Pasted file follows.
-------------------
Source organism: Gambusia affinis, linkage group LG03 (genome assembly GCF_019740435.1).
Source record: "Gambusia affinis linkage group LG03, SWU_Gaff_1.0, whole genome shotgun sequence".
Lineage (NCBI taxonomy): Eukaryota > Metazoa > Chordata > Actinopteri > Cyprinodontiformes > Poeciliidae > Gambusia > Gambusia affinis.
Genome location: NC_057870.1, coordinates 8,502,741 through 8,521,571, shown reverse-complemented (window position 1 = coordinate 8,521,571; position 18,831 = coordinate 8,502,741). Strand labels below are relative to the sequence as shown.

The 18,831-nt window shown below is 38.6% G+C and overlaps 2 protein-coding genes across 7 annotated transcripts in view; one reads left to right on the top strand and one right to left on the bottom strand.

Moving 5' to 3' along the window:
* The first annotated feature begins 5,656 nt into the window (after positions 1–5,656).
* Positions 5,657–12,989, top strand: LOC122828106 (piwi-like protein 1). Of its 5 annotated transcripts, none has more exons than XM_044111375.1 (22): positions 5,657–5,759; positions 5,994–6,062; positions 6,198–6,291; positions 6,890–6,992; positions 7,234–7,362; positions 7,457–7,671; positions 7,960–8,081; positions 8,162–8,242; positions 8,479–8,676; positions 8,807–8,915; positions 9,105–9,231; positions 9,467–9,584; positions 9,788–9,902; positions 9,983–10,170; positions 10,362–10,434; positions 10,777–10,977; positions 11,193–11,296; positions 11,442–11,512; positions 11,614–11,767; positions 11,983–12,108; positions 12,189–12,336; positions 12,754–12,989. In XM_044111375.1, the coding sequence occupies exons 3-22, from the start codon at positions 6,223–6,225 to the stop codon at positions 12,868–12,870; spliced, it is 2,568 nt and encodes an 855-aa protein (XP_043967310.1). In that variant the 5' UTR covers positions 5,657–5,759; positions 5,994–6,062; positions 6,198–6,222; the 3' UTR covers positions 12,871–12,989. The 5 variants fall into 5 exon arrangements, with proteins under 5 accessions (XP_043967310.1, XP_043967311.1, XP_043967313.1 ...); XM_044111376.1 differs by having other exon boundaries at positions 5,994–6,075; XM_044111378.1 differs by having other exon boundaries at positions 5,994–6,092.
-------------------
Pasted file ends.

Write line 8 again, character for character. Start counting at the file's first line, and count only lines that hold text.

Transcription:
* Positions 5,657–12,989, top strand: LOC122828106 (piwi-like protein 1). Of its 5 annotated transcripts, none has more exons than XM_044111375.1 (22): positions 5,657–5,759; positions 5,994–6,062; positions 6,198–6,291; positions 6,890–6,992; positions 7,234–7,362; positions 7,457–7,671; positions 7,960–8,081; positions 8,162–8,242; positions 8,479–8,676; positions 8,807–8,915; positions 9,105–9,231; positions 9,467–9,584; positions 9,788–9,902; positions 9,983–10,170; positions 10,362–10,434; positions 10,777–10,977; positions 11,193–11,296; positions 11,442–11,512; positions 11,614–11,767; positions 11,983–12,108; positions 12,189–12,336; positions 12,754–12,989. In XM_044111375.1, the coding sequence occupies exons 3-22, from the start codon at positions 6,223–6,225 to the stop codon at positions 12,868–12,870; spliced, it is 2,568 nt and encodes an 855-aa protein (XP_043967310.1). In that variant the 5' UTR covers positions 5,657–5,759; positions 5,994–6,062; positions 6,198–6,222; the 3' UTR covers positions 12,871–12,989. The 5 variants fall into 5 exon arrangements, with proteins under 5 accessions (XP_043967310.1, XP_043967311.1, XP_043967313.1 ...); XM_044111376.1 differs by having other exon boundaries at positions 5,994–6,075; XM_044111378.1 differs by having other exon boundaries at positions 5,994–6,092.